-South Carolina out of hundreds of tc
thousands of dollars, the money was tc
given back to thema and all of it in P
the name of the State of South Caro- 1
1hrs is untrue in so far that it states e'
that money was paid for immunity and fE
the money paid back, and the gover
nor can not offer any evidence to sub
sta,ntiate the truth of this statement. a.
Declares it Untrue.f
"It is likewise untrue that prejudic- b
ed political and personal enemies at-s
tempted to heap humiliation on this P
man, and while the governor may be1 a
satisfied that, because of a .personallo
difficulty with one of the State offi- i
ers of this State, this man was made S
a scapegoat of the entire dispensary e
regime,' this statement is also with- t
out color of truth.
"The governor says: "Somebody s
must be punis? ed to save some peo- s
ple's political reputation; a convic- s
tion must be had; who shall it be? Of
.course, the man who cursed the learn- r
ed attorney general to his face upon t
the street, and it was not personally t
resented.' No person of reasonable a
fair mind will believe that a jury of a
12 men of Chester, with whom I was j
- esnally acnuainted, would wil-' f
illy perjure themselves to gratify any J
ersonal ill will I may have had to
-ard this defendant, and in this con
ection I will say that I am conscious
f no personal ill will towards the de
)ndant, as I have never, under any
ircumstances, had a personal trans
ction with him.
Recalls Black's Threats. V
"It is true that the defendant, while i
was performing my duty as a mem
er of the legislative investigation t
ommittee, did, while in company with c
ne whom I have since been inform-'
d, is a brother, threaten and offer to t
o me personal violence because his i
:nduct as a dispensary official was i
eing probed, and that he did on that
ccasion use language which would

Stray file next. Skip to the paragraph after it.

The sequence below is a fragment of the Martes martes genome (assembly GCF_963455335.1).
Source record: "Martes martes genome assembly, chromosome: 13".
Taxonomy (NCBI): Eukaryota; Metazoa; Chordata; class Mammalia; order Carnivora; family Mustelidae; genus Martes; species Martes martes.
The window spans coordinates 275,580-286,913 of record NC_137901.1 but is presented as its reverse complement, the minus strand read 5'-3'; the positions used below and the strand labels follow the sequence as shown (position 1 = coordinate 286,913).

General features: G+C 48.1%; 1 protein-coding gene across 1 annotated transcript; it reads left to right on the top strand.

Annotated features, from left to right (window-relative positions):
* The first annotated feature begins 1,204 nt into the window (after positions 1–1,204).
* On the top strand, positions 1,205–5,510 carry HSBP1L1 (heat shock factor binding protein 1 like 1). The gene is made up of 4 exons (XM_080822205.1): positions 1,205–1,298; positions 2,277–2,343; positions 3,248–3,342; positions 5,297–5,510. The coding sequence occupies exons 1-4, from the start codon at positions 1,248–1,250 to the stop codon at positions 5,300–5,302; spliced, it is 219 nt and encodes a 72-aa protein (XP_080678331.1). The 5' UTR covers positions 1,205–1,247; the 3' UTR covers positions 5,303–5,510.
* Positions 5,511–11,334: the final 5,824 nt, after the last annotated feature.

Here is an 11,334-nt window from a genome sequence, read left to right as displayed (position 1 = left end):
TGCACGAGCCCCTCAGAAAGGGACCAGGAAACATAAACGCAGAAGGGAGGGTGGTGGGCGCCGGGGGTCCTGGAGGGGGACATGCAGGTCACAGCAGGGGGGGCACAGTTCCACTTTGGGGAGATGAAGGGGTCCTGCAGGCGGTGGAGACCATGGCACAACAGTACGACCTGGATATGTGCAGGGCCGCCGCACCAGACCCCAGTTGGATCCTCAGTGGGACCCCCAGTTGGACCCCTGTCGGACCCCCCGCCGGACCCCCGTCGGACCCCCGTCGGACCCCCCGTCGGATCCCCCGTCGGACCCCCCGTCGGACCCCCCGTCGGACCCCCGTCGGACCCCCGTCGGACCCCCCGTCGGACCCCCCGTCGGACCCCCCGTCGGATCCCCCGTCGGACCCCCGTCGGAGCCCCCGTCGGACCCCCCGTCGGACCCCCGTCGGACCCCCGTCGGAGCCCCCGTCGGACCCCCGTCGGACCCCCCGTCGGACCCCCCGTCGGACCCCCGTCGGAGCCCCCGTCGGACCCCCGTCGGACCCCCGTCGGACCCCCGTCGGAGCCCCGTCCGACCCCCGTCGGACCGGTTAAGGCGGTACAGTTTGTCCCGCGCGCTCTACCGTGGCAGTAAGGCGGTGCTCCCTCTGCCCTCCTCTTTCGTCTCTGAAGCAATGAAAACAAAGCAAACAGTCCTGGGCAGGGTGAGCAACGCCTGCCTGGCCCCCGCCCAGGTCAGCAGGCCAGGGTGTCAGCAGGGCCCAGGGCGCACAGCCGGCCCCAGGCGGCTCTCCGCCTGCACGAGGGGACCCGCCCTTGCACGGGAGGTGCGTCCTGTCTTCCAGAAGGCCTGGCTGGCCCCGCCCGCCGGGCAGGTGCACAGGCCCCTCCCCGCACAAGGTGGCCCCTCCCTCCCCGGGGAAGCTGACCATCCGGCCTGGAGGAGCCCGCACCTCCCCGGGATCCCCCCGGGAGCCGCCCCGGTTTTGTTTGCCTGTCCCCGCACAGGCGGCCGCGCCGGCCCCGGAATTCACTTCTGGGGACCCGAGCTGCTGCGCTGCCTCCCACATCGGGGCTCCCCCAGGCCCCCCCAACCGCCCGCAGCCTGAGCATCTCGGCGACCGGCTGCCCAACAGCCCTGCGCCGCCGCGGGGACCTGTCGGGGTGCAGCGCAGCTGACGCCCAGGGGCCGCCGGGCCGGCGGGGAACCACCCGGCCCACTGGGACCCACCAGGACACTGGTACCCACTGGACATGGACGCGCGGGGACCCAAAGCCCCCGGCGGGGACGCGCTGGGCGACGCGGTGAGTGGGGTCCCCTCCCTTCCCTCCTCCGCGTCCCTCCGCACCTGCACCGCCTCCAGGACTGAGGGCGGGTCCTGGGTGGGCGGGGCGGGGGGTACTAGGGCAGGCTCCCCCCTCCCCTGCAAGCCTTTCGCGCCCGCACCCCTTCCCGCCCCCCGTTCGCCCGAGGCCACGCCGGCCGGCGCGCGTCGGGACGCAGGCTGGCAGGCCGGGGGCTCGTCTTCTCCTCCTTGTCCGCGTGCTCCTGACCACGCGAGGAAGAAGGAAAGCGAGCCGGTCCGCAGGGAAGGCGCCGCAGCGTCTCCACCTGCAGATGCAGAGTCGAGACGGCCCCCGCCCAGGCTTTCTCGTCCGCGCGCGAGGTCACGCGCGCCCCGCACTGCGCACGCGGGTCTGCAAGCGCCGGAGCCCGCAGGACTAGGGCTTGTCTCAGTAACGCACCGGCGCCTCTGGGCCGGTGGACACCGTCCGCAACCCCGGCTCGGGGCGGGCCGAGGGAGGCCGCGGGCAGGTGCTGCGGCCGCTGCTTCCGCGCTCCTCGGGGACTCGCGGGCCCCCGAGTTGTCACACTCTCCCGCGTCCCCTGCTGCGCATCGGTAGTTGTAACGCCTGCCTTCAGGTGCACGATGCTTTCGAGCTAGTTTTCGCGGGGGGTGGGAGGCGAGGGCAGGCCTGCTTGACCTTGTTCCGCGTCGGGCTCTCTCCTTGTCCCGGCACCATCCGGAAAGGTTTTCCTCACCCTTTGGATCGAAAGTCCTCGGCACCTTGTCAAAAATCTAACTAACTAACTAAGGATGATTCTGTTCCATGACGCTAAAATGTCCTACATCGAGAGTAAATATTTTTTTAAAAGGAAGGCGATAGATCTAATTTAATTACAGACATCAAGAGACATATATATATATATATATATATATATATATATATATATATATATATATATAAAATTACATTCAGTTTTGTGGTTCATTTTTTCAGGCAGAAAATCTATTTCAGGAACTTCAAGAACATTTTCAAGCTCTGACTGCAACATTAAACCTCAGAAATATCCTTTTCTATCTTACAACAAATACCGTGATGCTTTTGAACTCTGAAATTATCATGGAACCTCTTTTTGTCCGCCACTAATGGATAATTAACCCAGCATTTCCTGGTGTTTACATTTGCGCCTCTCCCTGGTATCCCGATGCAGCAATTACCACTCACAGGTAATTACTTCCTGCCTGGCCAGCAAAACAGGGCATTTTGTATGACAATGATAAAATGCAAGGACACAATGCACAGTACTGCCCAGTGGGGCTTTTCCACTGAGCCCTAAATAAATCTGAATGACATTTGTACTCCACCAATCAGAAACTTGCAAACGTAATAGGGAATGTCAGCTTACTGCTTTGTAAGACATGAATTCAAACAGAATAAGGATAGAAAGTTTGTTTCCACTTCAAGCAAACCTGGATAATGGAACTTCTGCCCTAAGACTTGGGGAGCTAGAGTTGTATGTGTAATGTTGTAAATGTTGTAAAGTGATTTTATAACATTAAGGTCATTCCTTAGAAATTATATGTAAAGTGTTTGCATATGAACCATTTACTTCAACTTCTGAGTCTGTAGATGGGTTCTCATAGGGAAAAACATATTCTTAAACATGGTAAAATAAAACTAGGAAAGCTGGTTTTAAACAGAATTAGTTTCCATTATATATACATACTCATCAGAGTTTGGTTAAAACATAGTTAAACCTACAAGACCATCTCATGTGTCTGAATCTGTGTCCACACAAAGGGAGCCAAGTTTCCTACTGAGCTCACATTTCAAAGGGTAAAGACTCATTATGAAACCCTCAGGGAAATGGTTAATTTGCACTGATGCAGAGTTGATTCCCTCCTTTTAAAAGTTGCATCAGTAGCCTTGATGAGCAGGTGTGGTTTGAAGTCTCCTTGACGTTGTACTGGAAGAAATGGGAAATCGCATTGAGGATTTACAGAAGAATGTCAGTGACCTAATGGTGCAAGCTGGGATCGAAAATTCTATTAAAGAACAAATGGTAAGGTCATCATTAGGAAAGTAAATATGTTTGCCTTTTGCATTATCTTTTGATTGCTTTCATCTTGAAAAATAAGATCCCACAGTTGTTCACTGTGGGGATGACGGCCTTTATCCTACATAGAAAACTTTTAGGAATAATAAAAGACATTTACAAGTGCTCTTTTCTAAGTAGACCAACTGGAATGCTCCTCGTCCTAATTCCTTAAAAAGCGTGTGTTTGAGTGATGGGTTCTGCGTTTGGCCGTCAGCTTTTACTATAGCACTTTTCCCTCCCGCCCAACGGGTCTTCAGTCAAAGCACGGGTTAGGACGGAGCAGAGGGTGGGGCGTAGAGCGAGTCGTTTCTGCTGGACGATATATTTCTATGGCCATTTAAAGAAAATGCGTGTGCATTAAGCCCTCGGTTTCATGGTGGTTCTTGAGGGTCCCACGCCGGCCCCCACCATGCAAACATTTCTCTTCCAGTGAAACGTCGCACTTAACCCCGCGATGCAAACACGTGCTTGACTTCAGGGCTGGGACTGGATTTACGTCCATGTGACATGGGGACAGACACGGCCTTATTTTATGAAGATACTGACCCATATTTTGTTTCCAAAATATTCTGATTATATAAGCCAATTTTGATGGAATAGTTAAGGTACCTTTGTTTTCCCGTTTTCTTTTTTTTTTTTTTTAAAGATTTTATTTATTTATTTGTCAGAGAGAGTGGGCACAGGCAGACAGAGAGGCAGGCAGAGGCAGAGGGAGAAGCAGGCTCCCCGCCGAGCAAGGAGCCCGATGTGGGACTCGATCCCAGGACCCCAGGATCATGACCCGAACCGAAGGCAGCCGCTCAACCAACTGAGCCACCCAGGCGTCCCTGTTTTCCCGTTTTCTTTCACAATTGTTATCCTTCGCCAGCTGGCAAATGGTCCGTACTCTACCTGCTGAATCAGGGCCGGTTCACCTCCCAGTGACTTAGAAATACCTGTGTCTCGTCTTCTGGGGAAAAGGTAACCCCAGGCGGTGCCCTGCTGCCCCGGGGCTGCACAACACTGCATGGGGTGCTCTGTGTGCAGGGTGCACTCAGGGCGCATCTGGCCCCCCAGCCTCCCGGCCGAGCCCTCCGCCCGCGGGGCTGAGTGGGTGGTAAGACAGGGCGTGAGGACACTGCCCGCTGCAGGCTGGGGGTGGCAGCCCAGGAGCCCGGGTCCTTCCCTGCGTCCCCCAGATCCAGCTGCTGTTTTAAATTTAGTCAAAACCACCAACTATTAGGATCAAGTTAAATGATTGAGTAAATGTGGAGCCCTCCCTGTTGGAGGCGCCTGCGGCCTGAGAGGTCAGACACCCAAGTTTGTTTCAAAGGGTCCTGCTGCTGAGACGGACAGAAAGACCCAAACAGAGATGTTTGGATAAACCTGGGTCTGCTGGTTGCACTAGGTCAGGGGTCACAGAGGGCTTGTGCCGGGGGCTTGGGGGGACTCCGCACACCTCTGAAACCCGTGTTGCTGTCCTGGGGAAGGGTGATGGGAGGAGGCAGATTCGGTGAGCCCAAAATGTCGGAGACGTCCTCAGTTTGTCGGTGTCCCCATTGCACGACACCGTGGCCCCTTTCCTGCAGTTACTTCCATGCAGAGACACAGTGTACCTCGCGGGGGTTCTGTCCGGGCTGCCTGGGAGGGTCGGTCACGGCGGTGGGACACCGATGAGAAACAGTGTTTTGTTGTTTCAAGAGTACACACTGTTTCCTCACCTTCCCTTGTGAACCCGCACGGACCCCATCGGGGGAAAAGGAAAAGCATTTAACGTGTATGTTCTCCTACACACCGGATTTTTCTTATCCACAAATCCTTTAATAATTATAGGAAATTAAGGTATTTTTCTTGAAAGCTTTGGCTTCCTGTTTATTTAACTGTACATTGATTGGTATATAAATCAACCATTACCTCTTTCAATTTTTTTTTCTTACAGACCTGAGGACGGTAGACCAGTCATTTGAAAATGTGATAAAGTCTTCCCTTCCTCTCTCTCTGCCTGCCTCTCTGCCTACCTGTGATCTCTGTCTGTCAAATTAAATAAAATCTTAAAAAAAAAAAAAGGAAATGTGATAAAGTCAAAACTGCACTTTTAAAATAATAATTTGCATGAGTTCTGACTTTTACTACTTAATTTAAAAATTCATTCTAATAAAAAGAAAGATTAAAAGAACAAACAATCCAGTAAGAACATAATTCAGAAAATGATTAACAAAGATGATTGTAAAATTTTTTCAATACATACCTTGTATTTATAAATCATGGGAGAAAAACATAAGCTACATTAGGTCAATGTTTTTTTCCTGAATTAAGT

ave been offensive had it come from t
e not similarly circumstanced. Still, t
have never thought it necessary for
ie defence of my honor to engage in
tysical encounters with any of those
ho were offended by reason of ex- t
:sure, or impending exposure, -
trough my activities in investigating "
teir conduct as dispensary officials.
is probable that this de
ndant, together with many, if not
1, dispensary grafters, bear ill will
wards me, still I am confident that
te law-abiding people of the State
il esteem me no less for the enemies
Not Transferred to Chester.
"The governor asks: "Why was the
se transferred to Chester; why left
iere, why was it not tried in Colum
a, or in the same circuit, at Ker
iaw, or if it must be the 6th circuit,
hy not at Lancaster or Fairfield, qr
ork, why was it absolutely neces
try to go to Chester; why was it nec
;sary to try it at that particular court
y a specially picked and appointed
:torney to preside?"
"This contains an untrue statement
he case was not transferred to
hester.' It was commenced there or
;inally. It was not brought in Co
imbia, because one jury had acquit
d Farnum, on substantially the same
iarge and evidence to which he
leaded guilty after his acquittal. And,
irther, another jury had one of the
ispensary graft cases withdrawn by iC
ie judge, because his instructions t
"Other Reasons," Also- a
"Other reasons which are not sur'- e
ptible of proof induced the wish to I
7 the case in a county other than 9
ichland. The case was not tried int
lershaw for the very good reason that jn
e Kershaw court had no jurisdiction
try it, there being no evidence that J
ay part of the offence was commit- e
d in that county. The same is true "
to Lancaster, Fairfield and York.
was necessary to try the case in